Global museums great and small are featuring female artists in major 2020 exhibitions. Here are a dozen or so of the most intriguing shows.

The international art world has long suffered from a serious case of gender inequality. In the last decade, only 14 percent of exhibitions at 26 major American museums were of work by women, according to studies by Museums are not buying work by women, either. Of the 260,470 works added to permanent collections since 2008, only 29,247 were by female artists. 

The year 2020 marks a century since women were guaranteed the right to vote in the United States. Beginning in the 1800s, women organized, petitioned, and protested to win the right to vote, but it took decades.

Overcoming an unbalanced art world will also take years. Art lovers can attend exhbitions featuring female artists to demonstrate they’re a draw. Collectors can bid on the works. Philanthropists can address the imbalance in permanent collections by donating  the work of women to their favorite museums.

And media that covers art and culture can do its part by championing female artists and featuring museum exhibitions and gallery shows of their work. 

Graciela Iturbide

National Museum of Women in the Arts 
Washington, D.C.
February 28 – May 25, 2020

Mexico City, 1969–72, Collection of Daniel Greenberg and Susan Steinhauser, © Graciela Iturbide, Courtesy Museum of Fine Arts, Boston.

Renowned as one of the most influential contemporary Latin American photographers, Graciela Iturbide creates nuanced insights of her native Mexico. Graciela Iturbide’s Mexico is the artist’s most extensive U.S. exhibition in more than two decades, including 140 signature black-and-white prints presenting nuanced insights into the communities she photographs. They include compelling views into the daily lives and customs of indigenous men and women, representations of processions honoring the dead, and lavish fiestas that highlight Mexico’s pre-Hispanic and Spanish heritages. Also included in the exhibition are Iturbide’s haunting snapshots of Frida Kahlo’s personal items left at her home, Casa Azul, after the artist’s death.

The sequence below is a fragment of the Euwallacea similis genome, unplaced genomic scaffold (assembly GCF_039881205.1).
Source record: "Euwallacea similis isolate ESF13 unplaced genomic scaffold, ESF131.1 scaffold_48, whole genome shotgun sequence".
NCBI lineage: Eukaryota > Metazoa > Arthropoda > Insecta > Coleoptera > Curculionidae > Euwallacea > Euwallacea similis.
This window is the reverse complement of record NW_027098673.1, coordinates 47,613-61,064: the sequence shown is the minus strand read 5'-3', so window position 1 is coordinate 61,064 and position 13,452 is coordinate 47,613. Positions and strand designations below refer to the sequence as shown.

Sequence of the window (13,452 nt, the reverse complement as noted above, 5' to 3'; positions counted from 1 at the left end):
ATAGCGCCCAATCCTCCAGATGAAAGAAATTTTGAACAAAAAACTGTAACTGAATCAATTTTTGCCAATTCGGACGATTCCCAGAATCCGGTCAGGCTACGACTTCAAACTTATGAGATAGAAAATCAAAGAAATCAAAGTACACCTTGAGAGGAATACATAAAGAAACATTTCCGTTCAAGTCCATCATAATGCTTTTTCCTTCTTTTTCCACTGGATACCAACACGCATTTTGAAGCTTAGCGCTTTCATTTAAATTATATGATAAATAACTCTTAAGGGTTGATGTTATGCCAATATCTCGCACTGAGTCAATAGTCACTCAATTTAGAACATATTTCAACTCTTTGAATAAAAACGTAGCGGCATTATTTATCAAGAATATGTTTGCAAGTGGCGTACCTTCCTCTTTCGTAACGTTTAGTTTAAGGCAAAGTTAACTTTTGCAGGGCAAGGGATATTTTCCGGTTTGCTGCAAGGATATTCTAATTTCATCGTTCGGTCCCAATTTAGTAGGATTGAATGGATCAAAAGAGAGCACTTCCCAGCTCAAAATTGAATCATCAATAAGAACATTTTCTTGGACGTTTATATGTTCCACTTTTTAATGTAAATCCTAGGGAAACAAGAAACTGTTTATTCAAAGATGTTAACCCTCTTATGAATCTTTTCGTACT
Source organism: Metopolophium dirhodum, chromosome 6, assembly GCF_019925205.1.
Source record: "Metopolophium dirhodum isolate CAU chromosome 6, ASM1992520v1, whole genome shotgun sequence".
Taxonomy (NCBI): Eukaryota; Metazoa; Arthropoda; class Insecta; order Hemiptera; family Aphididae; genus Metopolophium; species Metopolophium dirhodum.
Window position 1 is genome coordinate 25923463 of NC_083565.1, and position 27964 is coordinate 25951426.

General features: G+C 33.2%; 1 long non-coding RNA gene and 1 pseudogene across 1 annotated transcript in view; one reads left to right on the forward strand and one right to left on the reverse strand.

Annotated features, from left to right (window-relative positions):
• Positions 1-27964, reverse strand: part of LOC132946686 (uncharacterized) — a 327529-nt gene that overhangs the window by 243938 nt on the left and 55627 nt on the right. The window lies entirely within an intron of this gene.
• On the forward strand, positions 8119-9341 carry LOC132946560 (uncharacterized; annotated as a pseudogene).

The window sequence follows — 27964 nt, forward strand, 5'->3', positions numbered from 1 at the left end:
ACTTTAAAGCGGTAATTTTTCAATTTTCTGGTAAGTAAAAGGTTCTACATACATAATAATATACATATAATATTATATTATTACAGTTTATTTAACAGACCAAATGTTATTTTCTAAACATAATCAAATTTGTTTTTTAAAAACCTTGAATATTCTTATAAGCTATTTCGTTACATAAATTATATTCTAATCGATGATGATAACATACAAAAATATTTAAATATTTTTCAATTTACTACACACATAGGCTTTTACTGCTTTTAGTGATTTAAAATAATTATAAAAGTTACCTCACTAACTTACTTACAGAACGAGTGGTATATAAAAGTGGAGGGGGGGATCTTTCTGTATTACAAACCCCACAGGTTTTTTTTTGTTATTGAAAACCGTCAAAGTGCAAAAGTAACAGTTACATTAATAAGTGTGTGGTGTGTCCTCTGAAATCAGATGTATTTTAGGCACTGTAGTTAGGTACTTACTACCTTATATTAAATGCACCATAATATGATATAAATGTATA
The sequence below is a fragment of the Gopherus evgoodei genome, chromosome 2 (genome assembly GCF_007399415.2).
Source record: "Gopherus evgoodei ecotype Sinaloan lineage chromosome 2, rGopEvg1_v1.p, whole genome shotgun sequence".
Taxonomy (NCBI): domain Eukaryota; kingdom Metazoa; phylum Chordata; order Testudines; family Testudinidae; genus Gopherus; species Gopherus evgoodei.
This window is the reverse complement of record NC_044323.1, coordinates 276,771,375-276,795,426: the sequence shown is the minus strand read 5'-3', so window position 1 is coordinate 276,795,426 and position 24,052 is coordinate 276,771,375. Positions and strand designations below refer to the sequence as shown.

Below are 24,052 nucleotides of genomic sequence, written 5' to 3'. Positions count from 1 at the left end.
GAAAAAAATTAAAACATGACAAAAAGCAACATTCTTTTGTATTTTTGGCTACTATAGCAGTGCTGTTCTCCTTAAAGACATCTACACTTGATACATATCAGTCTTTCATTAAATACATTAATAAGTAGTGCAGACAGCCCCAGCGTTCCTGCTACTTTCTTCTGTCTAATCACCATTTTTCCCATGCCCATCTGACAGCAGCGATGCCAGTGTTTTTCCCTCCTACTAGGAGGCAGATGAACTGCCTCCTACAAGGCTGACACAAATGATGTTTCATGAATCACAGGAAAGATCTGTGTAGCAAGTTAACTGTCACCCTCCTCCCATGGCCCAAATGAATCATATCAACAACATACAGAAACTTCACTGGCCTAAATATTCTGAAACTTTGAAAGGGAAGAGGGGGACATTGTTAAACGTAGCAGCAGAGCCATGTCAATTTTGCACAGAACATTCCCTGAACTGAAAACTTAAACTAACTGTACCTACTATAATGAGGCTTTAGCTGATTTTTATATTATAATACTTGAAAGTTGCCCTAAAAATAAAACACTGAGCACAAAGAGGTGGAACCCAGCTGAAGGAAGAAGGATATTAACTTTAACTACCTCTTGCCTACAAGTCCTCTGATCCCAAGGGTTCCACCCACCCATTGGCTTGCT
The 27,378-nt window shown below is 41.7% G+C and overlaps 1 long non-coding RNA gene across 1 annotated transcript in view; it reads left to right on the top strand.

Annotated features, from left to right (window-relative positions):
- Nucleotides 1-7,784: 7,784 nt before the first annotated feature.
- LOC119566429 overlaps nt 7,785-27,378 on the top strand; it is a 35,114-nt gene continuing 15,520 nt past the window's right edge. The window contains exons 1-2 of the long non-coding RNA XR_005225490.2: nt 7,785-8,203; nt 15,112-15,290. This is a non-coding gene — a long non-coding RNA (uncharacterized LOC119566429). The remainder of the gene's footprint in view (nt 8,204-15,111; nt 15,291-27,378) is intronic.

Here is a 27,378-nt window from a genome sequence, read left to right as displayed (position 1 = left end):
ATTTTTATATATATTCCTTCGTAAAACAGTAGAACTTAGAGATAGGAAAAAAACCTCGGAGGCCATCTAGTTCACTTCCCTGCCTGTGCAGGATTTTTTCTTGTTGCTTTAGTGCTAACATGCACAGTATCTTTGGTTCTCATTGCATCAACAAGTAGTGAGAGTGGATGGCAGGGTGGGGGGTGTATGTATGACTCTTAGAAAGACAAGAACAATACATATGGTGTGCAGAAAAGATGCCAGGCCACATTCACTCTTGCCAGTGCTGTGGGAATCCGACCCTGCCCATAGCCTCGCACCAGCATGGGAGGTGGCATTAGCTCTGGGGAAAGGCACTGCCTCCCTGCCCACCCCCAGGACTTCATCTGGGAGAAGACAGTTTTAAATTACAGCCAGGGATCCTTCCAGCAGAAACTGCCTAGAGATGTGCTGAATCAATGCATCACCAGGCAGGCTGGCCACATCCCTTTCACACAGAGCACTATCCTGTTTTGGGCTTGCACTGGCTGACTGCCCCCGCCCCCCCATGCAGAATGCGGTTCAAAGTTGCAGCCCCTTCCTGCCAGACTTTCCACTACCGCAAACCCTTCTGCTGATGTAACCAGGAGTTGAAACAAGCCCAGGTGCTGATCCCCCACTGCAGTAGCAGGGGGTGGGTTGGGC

National Musuem of Women in the Arts
1250 New York Avenue NW, Washington, D.C. 
202.783.5000 |

Artemisia Gentileschi

The National Gallery, London
April 6 – July 26, 2020

Self Portrait as Saint Catherine of Alexandria, about 1615-17, © The National Gallery, London.

One of the most famous artists in 17th-century Europe, Artemisia Gentileschi “was the maker of her own image, the hero of her own life,” as one 21st-century critic wrote. Born in Rome in 1593, she was a master of Baroque painting and was the first  woman to be admitted to Florence’s exclusive Accademia delle Arti del Disegno (the artists’ academy). Raped at the age of 18 by a mentor and tortured at his trial to “prove” her truthfulness, she responded by depicting strong women in allegorical masterpieces (often self-portraits), such as the bloody Biblical scene Judith Beheading Holofernes

The Natonal Gallery
Trafalgar Square, London
+44 20 7747 2885 |

Betye Saar

LACMA, Los Angeles
Through April 5, 2020

Betye Saar, A Loss of Innocence, 1998 courtesy of the artist and Roberts Projects Los Angeles
© Betye Saar Photo courtesy Scottsdale Museum of Contemporary Art by Tim Lanterman.

Born in Los Angeles in 1926, Betye Saar is known for her assemblage and mixed media work that deals with issues of race, protest, spiritualty, grief, and gender. Comprised of  found objects she’s gathered in  Southern California and during her world travels, her work has included controversial and racist images like Aunt Jemima, reclaiming them as symbols of empowerment. As part of her artistic process, Saar fills small notebooks with sketches, drawings, and colorful notes from her travels, as well as ideas for work. Betye Saar: Call and Response at LACMA looks at the relationship between her finished works, those preliminary sketches in small sketchbooks, and her travel notebooks.